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|System Administration Guide: IP Services Oracle Solaris 10 8/11 Information Library|
This section describes how mobile nodes, home agents, and foreign agents cooperate to route datagrams for mobile nodes that are connected to a foreign network. See Overview of the Solaris Mobile IP Implementation for Mobile IP functions that are supported in the Solaris OS.
Home agents and foreign agents use one of the available encapsulation methods to support datagrams that use a tunnel. Defined encapsulation methods are IP-in-IP Encapsulation, Minimal Encapsulation, and Generic Routing Encapsulation. Foreign agent and home agent cases, or indirect colocated mobile node and home agent cases, must support the same encapsulation method. All Mobile IP entities are required to support IP-in-IP Encapsulation.
If the mobile node is registered and uses a foreign agent care-of address, the process is straightforward. The mobile node chooses its default router from among the router addresses that are advertised in the ICMP router advertisement portion of that agent advertisement. The mobile node can also consider the IP source address of the agent advertisement as another possible choice for the IP address of a default router.
The mobile node might be registered directly with the home agent by using a colocated care-of address. Then, the mobile node chooses its default router from among those routers that are advertised in any ICMP router advertisement message that it receives. The network prefix of the chosen default router must match the network prefix of the care-of address of the mobile node that is externally obtained. The address might match the IP source address of the agent advertisement under the network prefix. Then, the mobile node can also consider that IP source address as another possible choice for the IP address of a default router.
If the mobile node is registered, a foreign agent that supports reverse tunnels routes unicast datagrams from the mobile node to the home agent through the reverse tunnel. If the mobile node is registered with a foreign agent that provides reverse tunnel support, the mobile node must use that foreign agent as its default router.
When a home agent receives a broadcast datagram or multicast datagram, the home agent only forwards the datagram to mobile nodes that have specifically requested that they receive them. How the home agent forwards broadcast and multicast datagrams to mobile nodes depends primarily on two factors. Either that mobile node is using a foreign-agent provided care-of address, or the mobile node is using its own colocated care-of address. The former means that the datagram must be double encapsulated. The first IP header identifies the mobile node for which the datagram is to be delivered. This first IP header is not present in the broadcast or multicast datagram. The second IP header identifies the care-of address, and is the usual tunnel header. In the latter instance, the mobile node is decapsulating its own datagrams, and the datagram needs only to be sent through the regular tunnel.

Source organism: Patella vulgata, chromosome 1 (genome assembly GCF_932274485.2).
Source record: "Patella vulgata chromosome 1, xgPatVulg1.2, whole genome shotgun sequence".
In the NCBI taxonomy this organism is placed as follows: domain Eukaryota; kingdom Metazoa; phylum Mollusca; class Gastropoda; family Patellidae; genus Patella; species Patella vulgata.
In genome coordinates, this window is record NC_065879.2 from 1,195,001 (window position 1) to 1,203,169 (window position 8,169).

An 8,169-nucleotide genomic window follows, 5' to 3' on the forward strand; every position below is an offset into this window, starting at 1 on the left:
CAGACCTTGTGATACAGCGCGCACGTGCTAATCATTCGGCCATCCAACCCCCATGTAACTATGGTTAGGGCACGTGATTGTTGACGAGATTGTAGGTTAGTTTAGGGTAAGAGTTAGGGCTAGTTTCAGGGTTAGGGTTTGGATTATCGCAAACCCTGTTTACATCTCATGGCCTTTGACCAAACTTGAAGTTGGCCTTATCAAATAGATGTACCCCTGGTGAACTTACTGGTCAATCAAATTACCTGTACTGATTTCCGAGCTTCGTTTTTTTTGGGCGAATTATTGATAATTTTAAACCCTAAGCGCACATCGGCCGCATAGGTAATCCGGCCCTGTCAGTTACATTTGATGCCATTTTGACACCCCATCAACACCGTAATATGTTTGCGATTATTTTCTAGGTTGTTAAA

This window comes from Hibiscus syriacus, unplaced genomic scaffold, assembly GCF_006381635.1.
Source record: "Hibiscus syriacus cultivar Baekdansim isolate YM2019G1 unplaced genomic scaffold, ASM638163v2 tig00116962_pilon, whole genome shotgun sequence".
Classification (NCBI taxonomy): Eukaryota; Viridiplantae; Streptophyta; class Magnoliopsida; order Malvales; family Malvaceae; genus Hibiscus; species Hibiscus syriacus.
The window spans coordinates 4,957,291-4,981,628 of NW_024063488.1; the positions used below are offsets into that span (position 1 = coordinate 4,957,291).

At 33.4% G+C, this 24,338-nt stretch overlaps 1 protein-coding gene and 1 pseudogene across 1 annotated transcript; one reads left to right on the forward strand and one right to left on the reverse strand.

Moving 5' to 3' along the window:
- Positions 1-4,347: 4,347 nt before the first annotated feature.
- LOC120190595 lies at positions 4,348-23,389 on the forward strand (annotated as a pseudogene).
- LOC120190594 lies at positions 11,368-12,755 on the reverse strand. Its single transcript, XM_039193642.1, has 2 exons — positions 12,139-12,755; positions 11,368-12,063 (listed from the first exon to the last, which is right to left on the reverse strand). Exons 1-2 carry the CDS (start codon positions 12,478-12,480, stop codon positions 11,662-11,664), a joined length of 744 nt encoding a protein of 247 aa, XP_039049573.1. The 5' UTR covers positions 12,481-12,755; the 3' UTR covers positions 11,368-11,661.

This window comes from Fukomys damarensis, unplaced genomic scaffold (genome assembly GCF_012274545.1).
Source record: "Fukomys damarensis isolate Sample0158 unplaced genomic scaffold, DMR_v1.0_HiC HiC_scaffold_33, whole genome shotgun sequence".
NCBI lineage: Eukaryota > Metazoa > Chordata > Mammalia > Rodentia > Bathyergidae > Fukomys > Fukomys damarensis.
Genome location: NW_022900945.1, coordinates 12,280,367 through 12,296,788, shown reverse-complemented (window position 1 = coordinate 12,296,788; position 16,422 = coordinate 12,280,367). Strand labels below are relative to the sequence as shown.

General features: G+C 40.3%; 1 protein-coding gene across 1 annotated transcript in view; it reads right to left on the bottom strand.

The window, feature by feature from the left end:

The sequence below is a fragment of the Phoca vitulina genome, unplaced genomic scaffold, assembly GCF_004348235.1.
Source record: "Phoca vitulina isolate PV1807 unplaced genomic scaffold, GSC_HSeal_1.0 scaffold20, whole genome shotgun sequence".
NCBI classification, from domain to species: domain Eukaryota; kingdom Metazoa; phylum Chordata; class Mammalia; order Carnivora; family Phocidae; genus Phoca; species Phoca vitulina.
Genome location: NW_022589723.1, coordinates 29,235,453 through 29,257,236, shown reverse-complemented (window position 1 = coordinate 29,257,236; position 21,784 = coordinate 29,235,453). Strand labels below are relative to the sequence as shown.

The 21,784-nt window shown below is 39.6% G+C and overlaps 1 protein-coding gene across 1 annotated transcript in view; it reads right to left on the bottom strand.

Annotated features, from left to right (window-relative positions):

To begin receiving multicast traffic when a mobile node is visiting a foreign subnet, a mobile node can join a multicast group in any of the following ways:
If the mobile node is using a colocated care-of address, the mobile node can use this address as the source IP address of any Internet Group Management Protocol (IGMP) join messages. However, a multicast router must be present on the visited subnet.
If the mobile node wants to join the ICMP group from its home subnet, the mobile node must use a reverse tunnel to send IGMP join messages to the home agent. However, the mobile node's home agent must be a multicast router. The home agent then forwards multicast datagrams through the tunnel to the mobile node.
If the mobile node is using a colocated care-of address, the mobile node can use this address as the source IP address of any IGMP join messages. However, a multicast router must be present on the visited subnet. After the mobile node has joined the group, the mobile node can participate by sending its own multicast packets directly on the visited network.
Send directly on the visited network.
Send through a tunnel to the home agent.
Multicast routing depends on the IP source address. A mobile node that is sending a multicast datagram must send the datagram from a valid source address on that link. So a mobile node that is sending multicast datagrams directly on the visited network must use a colocated care-of address as the IP source address. Also, the mobile node must have joined the multicast group that is associated with the address. Similarly, a mobile node that joined a multicast group while on its home subnet before roaming, or joined the multicast group while roaming through a reverse tunnel to its home agent, must use its home address as the IP source address of the multicast datagram. Thus, the mobile node must have these datagrams reverse-tunneled to its home subnet as well, either through itself by using its colocated care-of address, or through a foreign agent reverse tunnel.
While it seems more efficient for a mobile node to always join from the subnet that the mobile node is visiting, it is still a mobile node. Consequently, the mobile node would have to repeat the join every time the mobile node switches subnets. The more efficient way is for the mobile node to join through its home agent, and not have to carry this overhead. Also, multicast sessions might be present that are only available from the home subnet. Other considerations might also force the mobile node to participate in a specific way.